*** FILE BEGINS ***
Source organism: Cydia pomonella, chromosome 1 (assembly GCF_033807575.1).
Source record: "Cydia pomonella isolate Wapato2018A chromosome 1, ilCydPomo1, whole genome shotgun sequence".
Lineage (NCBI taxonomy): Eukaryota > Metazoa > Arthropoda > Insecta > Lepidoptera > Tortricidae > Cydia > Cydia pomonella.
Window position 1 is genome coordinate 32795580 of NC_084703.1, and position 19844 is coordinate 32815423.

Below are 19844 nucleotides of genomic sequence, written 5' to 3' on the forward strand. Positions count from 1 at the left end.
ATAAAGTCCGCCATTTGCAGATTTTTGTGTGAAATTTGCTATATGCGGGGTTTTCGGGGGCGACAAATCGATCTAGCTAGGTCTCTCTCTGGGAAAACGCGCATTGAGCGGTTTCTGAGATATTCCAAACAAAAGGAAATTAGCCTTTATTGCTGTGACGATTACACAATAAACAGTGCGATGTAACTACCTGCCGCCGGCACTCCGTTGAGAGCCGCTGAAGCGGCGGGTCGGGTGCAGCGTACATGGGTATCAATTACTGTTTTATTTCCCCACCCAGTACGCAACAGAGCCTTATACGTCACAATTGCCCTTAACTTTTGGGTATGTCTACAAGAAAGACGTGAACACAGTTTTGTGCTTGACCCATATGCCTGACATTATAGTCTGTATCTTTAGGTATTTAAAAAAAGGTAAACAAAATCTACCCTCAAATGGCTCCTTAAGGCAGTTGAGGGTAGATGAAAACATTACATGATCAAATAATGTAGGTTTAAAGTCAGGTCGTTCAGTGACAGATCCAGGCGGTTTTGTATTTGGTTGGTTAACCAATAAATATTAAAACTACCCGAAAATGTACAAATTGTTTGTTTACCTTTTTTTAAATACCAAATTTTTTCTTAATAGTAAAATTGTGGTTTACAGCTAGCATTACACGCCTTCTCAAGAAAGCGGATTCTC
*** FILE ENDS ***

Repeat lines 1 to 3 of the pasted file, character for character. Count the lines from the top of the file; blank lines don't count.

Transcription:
Source organism: Cydia pomonella, chromosome 1 (assembly GCF_033807575.1).
Source record: "Cydia pomonella isolate Wapato2018A chromosome 1, ilCydPomo1, whole genome shotgun sequence".
Lineage (NCBI taxonomy): Eukaryota > Metazoa > Arthropoda > Insecta > Lepidoptera > Tortricidae > Cydia > Cydia pomonella.